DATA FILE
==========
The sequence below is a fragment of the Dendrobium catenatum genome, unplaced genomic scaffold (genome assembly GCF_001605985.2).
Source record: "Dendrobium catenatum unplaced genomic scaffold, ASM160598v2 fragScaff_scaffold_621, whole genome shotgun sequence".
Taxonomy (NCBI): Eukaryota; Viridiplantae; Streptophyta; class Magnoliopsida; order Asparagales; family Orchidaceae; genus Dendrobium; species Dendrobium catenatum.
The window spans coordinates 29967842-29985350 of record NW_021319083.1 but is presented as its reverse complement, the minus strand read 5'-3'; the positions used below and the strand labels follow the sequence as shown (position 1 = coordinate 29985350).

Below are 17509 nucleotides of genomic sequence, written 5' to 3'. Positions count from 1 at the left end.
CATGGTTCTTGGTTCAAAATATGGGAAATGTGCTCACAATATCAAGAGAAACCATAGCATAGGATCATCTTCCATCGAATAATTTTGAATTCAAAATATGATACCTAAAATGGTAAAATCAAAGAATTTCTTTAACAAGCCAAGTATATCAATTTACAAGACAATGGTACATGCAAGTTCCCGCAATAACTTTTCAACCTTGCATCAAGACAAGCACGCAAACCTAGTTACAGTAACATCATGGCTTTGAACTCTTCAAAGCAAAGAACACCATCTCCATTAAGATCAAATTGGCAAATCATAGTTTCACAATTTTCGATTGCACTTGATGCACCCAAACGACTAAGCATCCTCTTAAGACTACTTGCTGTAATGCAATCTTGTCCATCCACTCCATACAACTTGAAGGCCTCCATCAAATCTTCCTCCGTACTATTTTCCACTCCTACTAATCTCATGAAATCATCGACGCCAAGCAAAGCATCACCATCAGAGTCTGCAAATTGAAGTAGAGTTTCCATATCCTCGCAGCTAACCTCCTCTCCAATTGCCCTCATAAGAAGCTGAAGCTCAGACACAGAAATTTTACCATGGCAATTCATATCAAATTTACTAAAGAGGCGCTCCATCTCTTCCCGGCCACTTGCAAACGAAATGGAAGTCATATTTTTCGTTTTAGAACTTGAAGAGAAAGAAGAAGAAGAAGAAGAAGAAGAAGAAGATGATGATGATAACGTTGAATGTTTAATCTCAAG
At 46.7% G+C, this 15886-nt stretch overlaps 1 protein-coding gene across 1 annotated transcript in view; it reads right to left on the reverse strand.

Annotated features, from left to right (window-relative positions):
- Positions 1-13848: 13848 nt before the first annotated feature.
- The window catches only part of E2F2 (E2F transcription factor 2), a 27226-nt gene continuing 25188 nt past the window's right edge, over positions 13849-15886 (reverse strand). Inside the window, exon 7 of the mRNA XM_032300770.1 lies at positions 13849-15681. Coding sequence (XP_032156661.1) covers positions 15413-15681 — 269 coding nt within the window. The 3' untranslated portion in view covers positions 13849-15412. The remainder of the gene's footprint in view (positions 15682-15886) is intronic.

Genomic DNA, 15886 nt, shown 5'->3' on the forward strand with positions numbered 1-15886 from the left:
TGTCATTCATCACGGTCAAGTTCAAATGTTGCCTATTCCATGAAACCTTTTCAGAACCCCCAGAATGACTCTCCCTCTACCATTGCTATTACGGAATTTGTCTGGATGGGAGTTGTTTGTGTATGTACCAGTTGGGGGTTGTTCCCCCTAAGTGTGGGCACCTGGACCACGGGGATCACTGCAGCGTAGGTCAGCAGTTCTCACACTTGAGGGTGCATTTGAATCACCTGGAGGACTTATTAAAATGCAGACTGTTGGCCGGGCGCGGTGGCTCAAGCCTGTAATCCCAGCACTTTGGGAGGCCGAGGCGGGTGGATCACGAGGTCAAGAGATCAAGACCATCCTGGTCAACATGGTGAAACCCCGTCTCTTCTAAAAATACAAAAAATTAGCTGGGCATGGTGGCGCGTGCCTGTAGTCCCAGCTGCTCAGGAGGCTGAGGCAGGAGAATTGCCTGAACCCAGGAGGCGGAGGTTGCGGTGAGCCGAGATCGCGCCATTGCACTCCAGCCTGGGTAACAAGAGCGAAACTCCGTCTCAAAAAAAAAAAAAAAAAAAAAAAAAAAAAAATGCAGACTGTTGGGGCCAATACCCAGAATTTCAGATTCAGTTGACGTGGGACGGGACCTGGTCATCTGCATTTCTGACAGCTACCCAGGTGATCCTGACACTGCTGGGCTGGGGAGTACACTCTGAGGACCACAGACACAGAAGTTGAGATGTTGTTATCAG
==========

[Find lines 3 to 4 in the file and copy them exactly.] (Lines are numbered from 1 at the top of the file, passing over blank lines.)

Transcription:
Taxonomy (NCBI): Eukaryota; Viridiplantae; Streptophyta; class Magnoliopsida; order Asparagales; family Orchidaceae; genus Dendrobium; species Dendrobium catenatum.
The window spans coordinates 29967842-29985350 of record NW_021319083.1 but is presented as its reverse complement, the minus strand read 5'-3'; the positions used below and the strand labels follow the sequence as shown (position 1 = coordinate 29985350).